1851: Sojourner Truth delivers ‘Ain’t I A Woman?’ speech
Sold at auction with a flock of sheep in New York in 1806, African-American Sojourner Truth (born Isabella Baumfree) managed to escape slavery and became one of the world’s first women’s rights activists. She was the first black woman to win a case against a white man when she fought for her son to be returned to her in 1828, and delivered her most famous speech at the Ohio Women’s Rights Convention in 1851. “I have as much muscle as any man, and can do as much work as any man,” she said.
1911: The first ever International Women’s Day
More than one million people marched for women’s rights on the very first International Women’s Day, celebrated around the world. Devastatingly, just one week later a factory fire killed more than 145 women workers, drawing attention to the terrible working conditions they suffered. The tragedy led to the development of laws surrounding workplace safety in the US.
1912: The suffragette movement gathers steam
The tireless work of suffragettes worldwide reached fever pitch in the early 1900s. Elizabeth Arden (yes, that Elizabeth Arden) famously marched past her Red Door Salon on 5th Avenue with her fellow suffragettes in 1912, all wearing red lipstick as a symbol of solidarity and strength. The following year, Emmeline Pankhurst delivered her powerful ‘Freedom or Death’ speech: “I want to say to you who think women cannot succeed, we have brought the government of England to this position, that it has to face this alternative: either women are to be killed or women are to have the vote.” She spoke just months after suffragette Emily Davison was trampled to death by King George V’s horse.
1913: Marie Curie awarded the Nobel Prize for Chemistry
Alarming anyone who assumed women weren’t as smart as men.
1961: The contraceptive pill makes its way to Australia
At first only available to married women (and even then some staunch Catholics refused to prescribe it), the pill gave women unprecedented freedom over their own bodies.
1973: Billie Jean King wins the Battle of the Sexes
Brought to vivid life in the 2017 film of the same name, the tennis match Billie Jean King played (and won) against former number one champion Bobby Riggs was the most watched televised sporting event in history. Billie Jean continued to campaign for pay equality in sport.
1975: International Women’s Year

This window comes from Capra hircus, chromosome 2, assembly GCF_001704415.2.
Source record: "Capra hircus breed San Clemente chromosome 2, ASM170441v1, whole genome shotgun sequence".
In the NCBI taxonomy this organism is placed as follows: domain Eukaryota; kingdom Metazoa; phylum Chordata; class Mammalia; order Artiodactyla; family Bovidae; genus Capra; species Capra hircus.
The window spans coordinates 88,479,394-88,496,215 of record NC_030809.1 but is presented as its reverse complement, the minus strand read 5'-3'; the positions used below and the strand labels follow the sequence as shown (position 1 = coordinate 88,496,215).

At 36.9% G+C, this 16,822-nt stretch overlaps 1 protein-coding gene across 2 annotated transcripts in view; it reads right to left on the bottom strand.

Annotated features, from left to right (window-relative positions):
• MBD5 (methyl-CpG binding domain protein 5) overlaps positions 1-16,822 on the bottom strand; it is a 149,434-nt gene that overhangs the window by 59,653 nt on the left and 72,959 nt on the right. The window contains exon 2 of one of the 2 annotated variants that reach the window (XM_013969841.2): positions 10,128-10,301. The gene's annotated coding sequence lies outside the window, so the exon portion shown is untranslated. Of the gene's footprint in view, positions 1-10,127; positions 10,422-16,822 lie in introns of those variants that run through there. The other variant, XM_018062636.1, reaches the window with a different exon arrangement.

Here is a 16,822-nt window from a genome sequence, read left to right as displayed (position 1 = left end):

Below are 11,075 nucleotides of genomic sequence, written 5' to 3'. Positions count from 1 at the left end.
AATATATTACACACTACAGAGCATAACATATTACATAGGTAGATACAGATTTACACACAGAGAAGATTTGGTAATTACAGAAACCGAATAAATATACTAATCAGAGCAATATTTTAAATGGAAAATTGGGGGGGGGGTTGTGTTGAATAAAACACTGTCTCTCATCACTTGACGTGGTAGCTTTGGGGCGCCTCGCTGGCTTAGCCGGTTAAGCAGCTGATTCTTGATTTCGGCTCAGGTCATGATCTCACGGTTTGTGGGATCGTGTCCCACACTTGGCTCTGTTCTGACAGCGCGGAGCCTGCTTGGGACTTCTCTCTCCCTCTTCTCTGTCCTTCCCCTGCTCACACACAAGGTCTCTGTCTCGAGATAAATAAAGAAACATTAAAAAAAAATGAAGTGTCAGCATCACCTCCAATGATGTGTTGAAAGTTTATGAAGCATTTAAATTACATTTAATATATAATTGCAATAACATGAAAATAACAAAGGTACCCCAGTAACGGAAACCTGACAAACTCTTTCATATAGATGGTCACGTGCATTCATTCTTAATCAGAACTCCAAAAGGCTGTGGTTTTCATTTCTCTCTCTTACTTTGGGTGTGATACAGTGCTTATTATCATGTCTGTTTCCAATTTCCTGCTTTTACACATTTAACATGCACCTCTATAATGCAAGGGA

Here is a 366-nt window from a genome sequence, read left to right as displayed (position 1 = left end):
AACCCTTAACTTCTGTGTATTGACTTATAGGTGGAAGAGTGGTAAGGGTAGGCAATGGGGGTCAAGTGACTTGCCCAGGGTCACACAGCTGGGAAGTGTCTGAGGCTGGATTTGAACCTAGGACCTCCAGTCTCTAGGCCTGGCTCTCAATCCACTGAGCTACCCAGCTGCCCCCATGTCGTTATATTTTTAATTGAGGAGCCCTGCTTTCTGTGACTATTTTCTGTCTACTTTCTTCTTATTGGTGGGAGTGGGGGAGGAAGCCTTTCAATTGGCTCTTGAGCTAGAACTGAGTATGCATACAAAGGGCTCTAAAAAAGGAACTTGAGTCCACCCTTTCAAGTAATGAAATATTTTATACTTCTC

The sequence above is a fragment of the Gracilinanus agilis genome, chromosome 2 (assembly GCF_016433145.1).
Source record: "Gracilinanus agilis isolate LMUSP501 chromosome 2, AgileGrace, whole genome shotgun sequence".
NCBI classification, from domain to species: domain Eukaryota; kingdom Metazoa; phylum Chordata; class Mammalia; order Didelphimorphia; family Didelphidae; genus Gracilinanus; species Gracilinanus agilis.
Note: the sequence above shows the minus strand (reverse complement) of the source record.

The United Nations held its first World Conference On Women in what it named International Women’s Year, paving the way for International Women’s Day, which has been held on March 8th ever since. The Whitlam government committed more than $3.3-million to the movement over the course of the next two years, the ABC reports.
1995: Hilary Clinton delivers historic speech
“Women’s rights are human rights,” Hilary Clinton declared at the United Nations Fourth World Conference On Women in Beijing. “Let us not forget that among those rights are the right to speak freely — and the right to be heard,” she said. Her address resonated with women in China and beyond – and was a slap in the face to the advisors who tried to convince her that as First Lady, it wasn’t her place to speak on political issues. Ms Clinton went onto to run for president.
2014: Emma Watson spearheads the HeForShe movement
“For the record, feminism by definition is: “the belief that men and women should have equal rights and opportunities,” Emma Watson told the crowd at the United Nations HeForShe launch. “We want to end gender inequality—and to do that we need everyone to be involved.” Watson has been vocal in her support of the feminist movement and her work to “galvanise as many men and boys as possible to be advocates for gender equality.”
2017: Women’s Marches around the world
A worldwide protest against inequality, the Women’s March saw hundreds of thousands of women (and many men) march for legislation on issues we all care about, from women’s rights to healthcare reform, reproductive rights to immigration. Women took to the streets on the same date again in 2018.
On International Women’s Day (March 8th), Elizabeth Arden will launch their March On campaign, an ode to the brand’s history of empowering women and a pledge to continue their support. Championed by Reese Witherspoon, who has proven a fierce advocate for the Time’s Up and Me Too movements in Hollywood, the March On campaign includes a limited edition red lipstick, the entire proceeds of which will be donated to UN Women.
Buy yours here and show solidarity with the original suffragettes, who wore red lipstick as a symbol of women’s strength.